Volunteer Virtual Internship + PLT Placement Mentoring

How do I best deal with what appear to be bleak job prospects + high levels of uncertainty about my future career in the legal profession?

Dealing with Uncertainty

Our advice, if you are apprehensive about the current state of uncertainty in the legal profession job market is to educate yourself about the future.

The future is here now, it is just very unevenly distributed.”  

The more we rely on this quote as a mantra, the more we relinquish our own agency.

It puts us all into the position of living in a future that belongs to someone else and never our own.

The best way to predict the future is to create it!
What does that mean?
The Future… Kind of scary sounding. Full of unknowns. Full of twists and turns. How can you possibly predict it?

The above quote is saying that the best way to know what is coming is to step up to be an active participant in creating the future.

⚖️ Tomorrow's Lawyers

To help you understand what the future of the work in the legal profession might look like we recommend you read Tomorrow’s Lawyers 2nd edition.

➲ The book lists out potential new career paths for lawyers that have not existed previously.

If you would like to seek an independent opinion please read this review of the book.

🔑 Key Takeaways

It is important to understand that lawyers can increasingly operate + practice from anywhere in the world, and across multiple legal jurisdictions.  

Example: Australian lawyer working for Australian law firm from Canada

When it comes to “behind the scenes” legal support and tech development ➲ there are no geographical limitations perhaps other than language + civil law jurisdictions (where you have been trained in a common law jurisdiction).

🥊 Alternative Dispute Resolution

Learn about the global opportunities emerging in Alternative Dispute Resolution.

Example: This organisation we have not dealt with.. explain the growing opportunities in this space, presumably to help sell their ADR training.  

It is still useful to understand the opportunity.

🚀 Space Law

Think about Space Law ➲ any lawyer from any jurisdiction could theoretically practice in this interesting + expanding area of law.  

The same applies for the increased relevance of International Law in increasingly complex global commercial transactions.

🔗 Smart Contracts / Blockchain-related Law

Other areas of growth to look into Smart Contracts, Blockchain related law, etc.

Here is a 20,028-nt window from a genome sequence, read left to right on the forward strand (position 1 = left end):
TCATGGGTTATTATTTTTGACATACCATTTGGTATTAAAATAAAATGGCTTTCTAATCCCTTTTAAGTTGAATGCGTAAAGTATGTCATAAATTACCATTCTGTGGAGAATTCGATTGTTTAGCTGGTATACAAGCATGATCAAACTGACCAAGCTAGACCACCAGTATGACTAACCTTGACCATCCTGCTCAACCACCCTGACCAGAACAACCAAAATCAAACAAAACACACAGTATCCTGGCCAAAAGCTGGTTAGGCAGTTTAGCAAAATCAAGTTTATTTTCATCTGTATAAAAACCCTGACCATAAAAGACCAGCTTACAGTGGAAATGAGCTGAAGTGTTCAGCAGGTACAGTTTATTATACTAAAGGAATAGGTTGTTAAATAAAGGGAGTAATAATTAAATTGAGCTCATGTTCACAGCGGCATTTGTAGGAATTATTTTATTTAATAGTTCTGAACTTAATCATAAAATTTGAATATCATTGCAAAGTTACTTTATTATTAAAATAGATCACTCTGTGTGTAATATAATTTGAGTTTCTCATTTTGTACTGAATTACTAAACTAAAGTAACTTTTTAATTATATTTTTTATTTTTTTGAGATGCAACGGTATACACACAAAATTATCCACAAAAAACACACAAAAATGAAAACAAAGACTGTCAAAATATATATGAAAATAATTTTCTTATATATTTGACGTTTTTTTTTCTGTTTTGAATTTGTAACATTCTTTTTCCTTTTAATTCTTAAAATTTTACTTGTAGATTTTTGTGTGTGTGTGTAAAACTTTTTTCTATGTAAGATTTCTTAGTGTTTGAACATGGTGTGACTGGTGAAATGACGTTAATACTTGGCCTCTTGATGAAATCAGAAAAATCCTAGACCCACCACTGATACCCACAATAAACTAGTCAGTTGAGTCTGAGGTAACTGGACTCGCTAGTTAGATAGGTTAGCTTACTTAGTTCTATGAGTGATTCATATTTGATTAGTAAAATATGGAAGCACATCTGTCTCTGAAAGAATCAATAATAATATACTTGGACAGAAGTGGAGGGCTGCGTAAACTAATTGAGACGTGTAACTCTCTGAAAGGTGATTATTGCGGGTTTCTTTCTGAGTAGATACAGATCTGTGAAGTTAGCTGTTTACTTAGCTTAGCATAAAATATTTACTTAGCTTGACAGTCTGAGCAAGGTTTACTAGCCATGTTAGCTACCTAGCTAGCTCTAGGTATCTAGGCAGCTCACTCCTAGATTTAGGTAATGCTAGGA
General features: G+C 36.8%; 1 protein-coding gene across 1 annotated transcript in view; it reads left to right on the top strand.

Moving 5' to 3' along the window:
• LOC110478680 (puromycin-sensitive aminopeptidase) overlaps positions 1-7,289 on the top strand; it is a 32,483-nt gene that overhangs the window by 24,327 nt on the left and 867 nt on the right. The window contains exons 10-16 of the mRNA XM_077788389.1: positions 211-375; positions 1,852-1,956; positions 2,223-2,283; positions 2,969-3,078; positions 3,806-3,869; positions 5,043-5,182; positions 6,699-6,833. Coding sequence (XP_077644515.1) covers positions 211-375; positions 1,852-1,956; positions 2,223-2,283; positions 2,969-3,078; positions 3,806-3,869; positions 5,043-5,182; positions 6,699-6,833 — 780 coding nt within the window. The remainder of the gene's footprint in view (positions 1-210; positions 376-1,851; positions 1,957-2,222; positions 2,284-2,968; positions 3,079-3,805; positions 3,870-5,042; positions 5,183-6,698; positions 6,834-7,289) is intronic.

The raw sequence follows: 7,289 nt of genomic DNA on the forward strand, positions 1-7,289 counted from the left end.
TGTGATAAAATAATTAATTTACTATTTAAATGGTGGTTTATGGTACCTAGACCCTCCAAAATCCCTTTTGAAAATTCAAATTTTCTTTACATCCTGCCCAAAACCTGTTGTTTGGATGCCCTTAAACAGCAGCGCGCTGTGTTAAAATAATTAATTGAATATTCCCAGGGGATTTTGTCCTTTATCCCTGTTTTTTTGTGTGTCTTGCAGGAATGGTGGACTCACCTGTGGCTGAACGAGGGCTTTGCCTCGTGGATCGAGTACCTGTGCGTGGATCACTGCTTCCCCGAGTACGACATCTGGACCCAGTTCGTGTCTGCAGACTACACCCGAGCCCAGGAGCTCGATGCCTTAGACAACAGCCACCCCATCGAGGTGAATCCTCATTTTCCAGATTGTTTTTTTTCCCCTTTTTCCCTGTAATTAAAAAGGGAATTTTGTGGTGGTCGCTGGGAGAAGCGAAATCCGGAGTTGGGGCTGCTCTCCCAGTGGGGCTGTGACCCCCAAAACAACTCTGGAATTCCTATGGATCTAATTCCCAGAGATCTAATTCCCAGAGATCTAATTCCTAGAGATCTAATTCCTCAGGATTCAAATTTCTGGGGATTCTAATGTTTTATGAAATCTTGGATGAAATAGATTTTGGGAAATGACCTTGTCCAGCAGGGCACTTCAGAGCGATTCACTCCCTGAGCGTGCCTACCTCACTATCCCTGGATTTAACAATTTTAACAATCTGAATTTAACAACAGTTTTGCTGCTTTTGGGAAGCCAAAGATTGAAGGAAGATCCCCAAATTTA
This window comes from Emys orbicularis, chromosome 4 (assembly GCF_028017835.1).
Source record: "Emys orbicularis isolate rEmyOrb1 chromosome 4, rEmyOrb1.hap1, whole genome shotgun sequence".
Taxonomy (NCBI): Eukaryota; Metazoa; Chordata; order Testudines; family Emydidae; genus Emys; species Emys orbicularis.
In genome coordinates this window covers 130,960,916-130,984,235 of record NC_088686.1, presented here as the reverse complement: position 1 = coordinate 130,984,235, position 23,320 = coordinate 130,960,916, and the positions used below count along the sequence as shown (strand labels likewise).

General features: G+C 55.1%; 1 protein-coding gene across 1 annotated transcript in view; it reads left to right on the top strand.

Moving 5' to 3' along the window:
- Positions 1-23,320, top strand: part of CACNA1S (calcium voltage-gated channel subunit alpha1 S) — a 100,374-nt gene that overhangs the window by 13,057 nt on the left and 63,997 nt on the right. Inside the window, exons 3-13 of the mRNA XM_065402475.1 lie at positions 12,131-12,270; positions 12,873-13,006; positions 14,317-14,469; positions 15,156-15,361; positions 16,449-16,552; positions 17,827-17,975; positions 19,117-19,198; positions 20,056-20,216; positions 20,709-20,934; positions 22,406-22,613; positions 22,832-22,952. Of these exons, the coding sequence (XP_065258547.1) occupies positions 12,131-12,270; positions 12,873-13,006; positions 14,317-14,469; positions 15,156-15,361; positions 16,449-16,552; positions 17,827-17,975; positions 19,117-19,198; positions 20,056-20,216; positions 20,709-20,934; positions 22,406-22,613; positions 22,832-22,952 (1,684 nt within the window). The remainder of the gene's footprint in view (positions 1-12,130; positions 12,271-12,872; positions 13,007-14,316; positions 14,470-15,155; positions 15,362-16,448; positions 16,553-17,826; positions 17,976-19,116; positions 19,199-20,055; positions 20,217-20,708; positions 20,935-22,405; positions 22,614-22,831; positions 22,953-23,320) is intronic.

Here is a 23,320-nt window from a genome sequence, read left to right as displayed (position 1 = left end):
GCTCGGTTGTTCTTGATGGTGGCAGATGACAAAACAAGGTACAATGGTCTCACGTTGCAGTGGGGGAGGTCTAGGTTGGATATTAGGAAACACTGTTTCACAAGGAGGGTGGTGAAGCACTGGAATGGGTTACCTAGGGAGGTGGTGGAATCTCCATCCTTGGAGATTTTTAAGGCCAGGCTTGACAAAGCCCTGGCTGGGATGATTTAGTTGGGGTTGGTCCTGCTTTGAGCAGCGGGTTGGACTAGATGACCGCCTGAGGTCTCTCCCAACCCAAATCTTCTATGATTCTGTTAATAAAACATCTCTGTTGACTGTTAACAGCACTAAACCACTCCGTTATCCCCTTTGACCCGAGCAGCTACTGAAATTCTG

A Smart Contract is a computer program or a transaction protocol which is intended to automatically execute, control or document legally relevant events and actions according to the terms of a contract or an agreement.

🔒 Privacy Law / Digital Life

Some commentators have stated that Privacy can no longer be expected as surveillance is so widespread Privacy no longer exists.

Our view is that the right to + regulation of Privacy has started and will continue to become a larger part of our increasingly Digital Lives.

It is another major growth area with local companies needing to deal with global Privacy regimes such as the GDPR for their dealings with EU Citizens.

💡 Augmented Reality + AI

Augmented reality + AI are other areas to explore.

Further Reading: FAQ: What lies ahead for the future of the legal profession?

Credits:

This FAQ was created by James D. Ford GAICD | Principal Solicitor, Blue Ocean Law Group℠.

Important Notice:

This FAQ is intended for general interest + information only.

It is not legal advice, nor should it be relied upon or used as such.

We recommend you always consult a lawyer for legal advice specifically tailored to your needs & circumstances.

How do I live greatly in the law?

You may wonder at times whether you have chosen the right profession?

Others have wondered the same, and they have gone on to become legends within the legal profession.

Not for the positions they have attained, nor the cases they have won, but for the leadership they have shown [by way of example] in living greatly in the law.

HAL WOOTTEN AC QC* [1922-2021]

#Living Greatly in the Law was both his mantra and the title of the 2008 UNSW Law Journal article which publishing extracts from one of his acknowledgments and one of his speeches within the lecture series he started.

His legacy lives on in those who stand on his shoulders.

The introductory paragraphs of the article partly answer the question posed by this FAQ, in that it affirms that it is possible to live greatly in the law!